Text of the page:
The CIES Football Observatory has released its semi-annual list of the top 100 most valuable soccer players in the world. Unsurprisingly, Lionel Messi and Cristiano Ronaldo are #1 and #2.
The list is sure to cause debate among soccer fans - and, in fact, it has already caused much uproar in social media:
Wow- Messi's market value is £172m, whilst Ronaldo is 'only' £104m. I find it hard to put one above the other frankly http://t.co/vzaHH3uPj0
— Richard Orford (@Richard_Orford) January 6, 2015
a Messi who misses tap ins from 10 yards. u r a joke. if his transfer value is > Ronaldo's that should because... http://t.co/tDDFSBlPat
— Puyol Bulls (@puyolbulls) January 6, 2015
Makes no sense RT @barcastuff: Highest transfer value (M€): Messi 220 - Ronaldo 133 - Hazard 99 - ... http://t.co/1Nsyw5owtx
— Mayor (@mayorsworld90) January 6, 2015
The controversy obviously relates to Messi bring ranked ahead of Ronaldo, despite the latter winning last year’s Ballon d’Or, and being the favorite to win this year’s as well. The real vitriol for supporters of Ronaldo, however, lies in the fact that CIES has valued Messi a full $104 million dollars higher than their main man.
That’s right, Lionel Messi has been valued at $262 million, while Cristiano Ronaldo is at “only” $158 million. Many are rightly wondering how that is possible.
As mentioned before, Ronaldo is the current holder of the Ballon d’Or, and he will undoubtedly win the next one. He has led Real Madrid on an unprecedented 22 match wining streak. Not unbeaten, winning. He even claimed the record for most hat-tricks in La Liga this season.
Messi, great as he undoubtedly is, simply has not been able to match the individual production of Ronaldo this season. Neither has he led Barcelona to the highs that Real Madrid has reached. Surely those factors must make him less valuable than Ronaldo, but they do not.
That is because the CIES list does not rank players purely according to their ability, or their production. No, the list is based on the somewhat ephemeral notion of value, on what price a team would sell a player for. Player ability and production do factor into the algorithm that CIES uses to calculate value, but they are not the be-all-end-all.
This is a matter of supply and demand. Barcelona need Lionel Messi more than Real Madrid needs Cristiano Ronaldo. That need creates a demand, and that demand drives up value of a solitary supply.
Yes, both clubs would see a substantial drop in the quality if they lost either player, but Barcelona’s would be an order of magnitude higher than Madrid’s. Right now, Madrid as a whole is simply a better team than Barcelona.
The timing of this list cannot be ignored. Madrid have been firing on all cylinders under King Midus Carlo Ancelotti, while Barcelona have been misfiring by their standards. Barcelona’s front three of Messi, Neymar, and now Luis Suarez should be a destroyer of worlds, but right now the only thing lying in ruins is the team’s self-belief.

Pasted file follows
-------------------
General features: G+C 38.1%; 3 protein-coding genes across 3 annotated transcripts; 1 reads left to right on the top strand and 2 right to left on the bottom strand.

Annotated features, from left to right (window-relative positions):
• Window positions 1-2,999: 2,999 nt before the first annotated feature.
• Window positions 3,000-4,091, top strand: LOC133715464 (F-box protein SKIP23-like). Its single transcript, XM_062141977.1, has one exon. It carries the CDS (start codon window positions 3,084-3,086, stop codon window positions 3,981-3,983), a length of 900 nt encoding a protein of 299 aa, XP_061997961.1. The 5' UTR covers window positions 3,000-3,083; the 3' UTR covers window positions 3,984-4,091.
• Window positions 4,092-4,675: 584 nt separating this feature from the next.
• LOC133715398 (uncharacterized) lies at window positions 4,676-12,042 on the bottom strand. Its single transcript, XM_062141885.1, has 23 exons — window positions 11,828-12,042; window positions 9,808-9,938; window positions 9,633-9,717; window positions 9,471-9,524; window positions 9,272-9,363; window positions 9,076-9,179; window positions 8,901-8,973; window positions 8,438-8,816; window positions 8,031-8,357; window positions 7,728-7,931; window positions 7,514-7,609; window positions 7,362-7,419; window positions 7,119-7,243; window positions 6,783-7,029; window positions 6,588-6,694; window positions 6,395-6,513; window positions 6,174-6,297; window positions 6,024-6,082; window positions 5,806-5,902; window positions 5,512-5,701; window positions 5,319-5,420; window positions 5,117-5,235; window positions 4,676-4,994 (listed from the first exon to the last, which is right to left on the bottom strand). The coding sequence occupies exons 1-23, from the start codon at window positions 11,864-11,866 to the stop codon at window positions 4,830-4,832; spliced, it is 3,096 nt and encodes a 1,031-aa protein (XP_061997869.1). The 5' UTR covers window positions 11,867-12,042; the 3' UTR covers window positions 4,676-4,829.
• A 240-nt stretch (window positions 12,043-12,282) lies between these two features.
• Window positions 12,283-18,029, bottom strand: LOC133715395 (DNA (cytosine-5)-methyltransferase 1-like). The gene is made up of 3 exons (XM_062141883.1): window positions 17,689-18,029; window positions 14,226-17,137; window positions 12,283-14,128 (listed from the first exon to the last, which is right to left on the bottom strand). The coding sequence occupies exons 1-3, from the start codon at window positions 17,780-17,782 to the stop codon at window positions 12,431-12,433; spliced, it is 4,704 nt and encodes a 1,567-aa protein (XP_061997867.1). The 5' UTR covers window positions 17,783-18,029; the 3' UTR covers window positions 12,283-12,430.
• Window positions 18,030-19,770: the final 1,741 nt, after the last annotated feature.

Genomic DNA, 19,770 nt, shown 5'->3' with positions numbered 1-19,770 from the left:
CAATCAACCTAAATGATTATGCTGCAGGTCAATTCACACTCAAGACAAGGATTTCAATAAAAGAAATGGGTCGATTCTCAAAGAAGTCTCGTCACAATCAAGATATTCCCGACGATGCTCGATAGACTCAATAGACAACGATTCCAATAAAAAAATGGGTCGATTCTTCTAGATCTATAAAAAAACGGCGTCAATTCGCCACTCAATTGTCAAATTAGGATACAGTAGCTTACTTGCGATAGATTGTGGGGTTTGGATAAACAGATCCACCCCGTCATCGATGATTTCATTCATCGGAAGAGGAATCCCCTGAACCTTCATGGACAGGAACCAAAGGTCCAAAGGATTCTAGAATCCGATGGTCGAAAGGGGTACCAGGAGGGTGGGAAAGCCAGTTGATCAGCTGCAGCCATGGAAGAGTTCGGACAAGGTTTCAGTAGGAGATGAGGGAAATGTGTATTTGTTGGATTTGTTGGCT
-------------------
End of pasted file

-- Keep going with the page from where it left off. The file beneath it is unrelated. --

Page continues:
The ramifications of this lack of self-belief are evident, if not obvious. Despite being second in La Liga and finishing in first place in their Champions League group, Barcelona’s loss to Real Sociedad over the weekend has been treated by the organization as a sign of crisis.
Barcelona’s sporting director has been fired, and manager Luis Enrique is in the hot seat. A team in good standing simply does not take these actions after a mid-season loss. It is a sign of desperation, and desperate teams demand results.
Therein lies the demand for Messi. As Barcelona goes through a mini crisis, Messi is the one player that the club can count on to produce.
Real Madrid, on the other hand, is in team-of-the-century form. It could realistically sit Cristiano Ronaldo until the Champions League semi-finals and no one would bat an eye, because they would probably keep on winning. Ronaldo is an amazing player, arguably the best in the world, but Real Madrid does not demand his services like Barcelona demands Messi’s. He is not as valuable to Real Madrid.
When this disparity in demand is combined with the fact that Lionel Messi is two years younger that Ronaldo, a four-time Ballon d’Or winner, coming off a summer in which he almost single-handedly led Argentina to the World Cup Final, it is completely logical that Lionel Messi has been found to be $104 million more valuable than Ronaldo.
The timing of this valuation cannot be ignored, and as the global soccer landscape changes, Ronaldo and Messi’s relative values will change. One day they might swap places. When that happens, it will not necessarily mean that Ronaldo has become a better player than Messi, just like the current valuation does not mean that Messi is better than Ronaldo.
It must not be forgotten that CIES’ list of the top 100 most valuable footballers is just another exercise in supply and demand. Who goes down in history will be determined in the manner it has always been: by who performs on the pitch. And that is really a great thing for everyone one, because that way, we all get to watch.
Below is the list of the top 10 most valuable players according to CIES:
You can find the full list here.
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